As you can see on the graph of the DXY index of period D1, now it is at the lower boundary of the channel, which is located since 2015. At the same time, in early 2017, a breakdown of the channel was undertaken, which was not crowned with success. I assume that the following behavior will be approximately the following:
Pretty soon it will be possible to expect the strengthening of the dollar at least to the upper boundary of the channel, and perhaps its breakdown. Unless, of course, the lower limit is broken. In any case, we are very close to the key point, the passage of which will serve as an excellent hint for further action.
That rapid growth of the index, which dates back to mid-2014, clearly took a long-term pause, but a new serious trend is only a matter of time. And at the moment, when we are just at the key point, this question becomes very urgent, because it is in the coming months, weeks, and maybe even days, that we can quite accurately catch the moment of the birth of this very long-term trend.
But, of course, serious long-term traders never rely on technical analysis alone. It serves only as a trigger for the trade: it is important to pull it at the right time. Nevertheless, most often fundamental analysis determines in what direction to shoot. And several fundamental prerequisites are also in favor of my forecast:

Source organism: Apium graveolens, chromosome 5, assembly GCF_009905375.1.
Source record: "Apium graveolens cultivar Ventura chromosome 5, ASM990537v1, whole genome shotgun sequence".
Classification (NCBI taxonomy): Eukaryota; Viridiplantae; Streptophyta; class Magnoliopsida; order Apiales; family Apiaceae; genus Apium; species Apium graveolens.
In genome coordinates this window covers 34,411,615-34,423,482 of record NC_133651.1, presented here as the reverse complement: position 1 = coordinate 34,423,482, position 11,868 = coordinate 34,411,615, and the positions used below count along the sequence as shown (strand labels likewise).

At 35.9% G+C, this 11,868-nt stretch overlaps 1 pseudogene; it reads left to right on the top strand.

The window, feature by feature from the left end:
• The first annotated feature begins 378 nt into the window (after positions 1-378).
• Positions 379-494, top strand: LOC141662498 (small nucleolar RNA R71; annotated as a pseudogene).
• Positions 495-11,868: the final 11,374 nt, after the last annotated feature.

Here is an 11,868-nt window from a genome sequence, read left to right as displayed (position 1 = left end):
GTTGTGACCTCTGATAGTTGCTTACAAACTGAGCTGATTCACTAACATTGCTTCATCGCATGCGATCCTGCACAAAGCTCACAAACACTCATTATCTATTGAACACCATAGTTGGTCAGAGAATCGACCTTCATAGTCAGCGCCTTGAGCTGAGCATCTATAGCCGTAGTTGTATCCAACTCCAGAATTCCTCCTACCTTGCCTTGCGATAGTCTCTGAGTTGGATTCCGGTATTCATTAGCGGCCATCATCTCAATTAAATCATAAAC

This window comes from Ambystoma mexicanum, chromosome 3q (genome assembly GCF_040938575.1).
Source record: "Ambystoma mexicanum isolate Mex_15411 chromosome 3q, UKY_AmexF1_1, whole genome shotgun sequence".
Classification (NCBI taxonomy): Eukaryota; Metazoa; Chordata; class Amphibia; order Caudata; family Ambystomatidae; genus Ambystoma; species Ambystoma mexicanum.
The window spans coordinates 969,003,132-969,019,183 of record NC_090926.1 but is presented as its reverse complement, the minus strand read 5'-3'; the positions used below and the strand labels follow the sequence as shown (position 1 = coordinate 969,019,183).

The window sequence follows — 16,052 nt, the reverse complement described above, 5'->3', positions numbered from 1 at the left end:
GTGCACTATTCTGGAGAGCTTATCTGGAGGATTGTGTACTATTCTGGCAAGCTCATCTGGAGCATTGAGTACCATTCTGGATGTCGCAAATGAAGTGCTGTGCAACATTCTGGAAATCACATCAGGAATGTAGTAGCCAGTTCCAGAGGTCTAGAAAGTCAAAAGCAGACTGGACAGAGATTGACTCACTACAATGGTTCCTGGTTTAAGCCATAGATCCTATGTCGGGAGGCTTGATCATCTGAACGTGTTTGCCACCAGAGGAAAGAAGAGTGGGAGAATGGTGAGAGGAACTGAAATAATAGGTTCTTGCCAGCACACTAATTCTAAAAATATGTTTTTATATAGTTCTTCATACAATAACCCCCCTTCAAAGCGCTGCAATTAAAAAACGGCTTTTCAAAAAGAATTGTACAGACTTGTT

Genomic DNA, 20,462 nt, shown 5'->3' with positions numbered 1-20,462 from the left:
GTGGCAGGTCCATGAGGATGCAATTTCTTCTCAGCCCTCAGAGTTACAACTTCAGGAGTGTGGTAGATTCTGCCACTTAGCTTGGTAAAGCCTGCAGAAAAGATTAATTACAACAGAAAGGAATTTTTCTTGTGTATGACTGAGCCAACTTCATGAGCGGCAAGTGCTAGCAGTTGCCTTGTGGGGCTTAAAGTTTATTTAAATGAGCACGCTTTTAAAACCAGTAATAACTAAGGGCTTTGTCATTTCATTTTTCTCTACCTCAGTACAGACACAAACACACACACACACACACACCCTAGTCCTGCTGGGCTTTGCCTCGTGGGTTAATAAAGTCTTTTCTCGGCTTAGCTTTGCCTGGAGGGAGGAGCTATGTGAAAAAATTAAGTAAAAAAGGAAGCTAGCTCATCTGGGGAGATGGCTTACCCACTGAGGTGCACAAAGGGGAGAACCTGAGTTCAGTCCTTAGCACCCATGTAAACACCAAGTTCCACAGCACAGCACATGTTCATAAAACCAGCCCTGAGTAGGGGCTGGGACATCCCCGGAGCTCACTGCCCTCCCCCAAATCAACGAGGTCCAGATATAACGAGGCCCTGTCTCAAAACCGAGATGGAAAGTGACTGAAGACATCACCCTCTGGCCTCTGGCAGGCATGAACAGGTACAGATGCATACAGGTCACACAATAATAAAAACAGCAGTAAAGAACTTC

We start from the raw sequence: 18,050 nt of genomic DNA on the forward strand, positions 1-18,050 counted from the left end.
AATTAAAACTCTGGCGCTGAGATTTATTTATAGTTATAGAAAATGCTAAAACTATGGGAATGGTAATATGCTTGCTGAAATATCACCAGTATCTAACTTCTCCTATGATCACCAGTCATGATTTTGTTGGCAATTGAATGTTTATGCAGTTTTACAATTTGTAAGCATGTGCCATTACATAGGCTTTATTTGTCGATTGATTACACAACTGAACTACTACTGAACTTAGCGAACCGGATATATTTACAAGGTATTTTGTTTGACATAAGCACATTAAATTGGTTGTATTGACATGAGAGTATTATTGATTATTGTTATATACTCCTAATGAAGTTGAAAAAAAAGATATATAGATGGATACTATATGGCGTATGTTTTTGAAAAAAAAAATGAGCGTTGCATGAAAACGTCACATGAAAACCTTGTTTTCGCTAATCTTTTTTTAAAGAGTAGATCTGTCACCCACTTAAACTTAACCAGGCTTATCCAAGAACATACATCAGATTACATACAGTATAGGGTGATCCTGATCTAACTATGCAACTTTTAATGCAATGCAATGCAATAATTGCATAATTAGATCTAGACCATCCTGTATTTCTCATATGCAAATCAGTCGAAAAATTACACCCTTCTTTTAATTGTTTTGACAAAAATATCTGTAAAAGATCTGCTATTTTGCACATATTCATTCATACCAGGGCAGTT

- First, it is the beginning of the cycle of raising the rates of the US Federal Reserve against the protracted soft monetary policies of the ECB and the Bank of Japan;
- Secondly, it is a potential negative effect (for the pound) on the UK’s exit from the European Union.
Earlier, a strong dollar hurt commodity assets, so the resumption of negative impact on oil quotes or, for example, copper – with the growth of the US dollar should not be ruled out. The dynamics of US Treasury bonds can be called the intrigue of the year, whether the decline in securities will continue or not.
Now that we have identified the main macroeconomic drivers that support our forecast, let’s take a look at the monthly index chart for completeness:
In my view, the downtrend, which lasted from 2002, ended after the breakdown of the triangle in the second half of 2014. From that moment we observed a strong uptrend, which was replaced by a lateral range of consolidation, in case of breakdown of the upper limit of which the uptrend is likely to continue.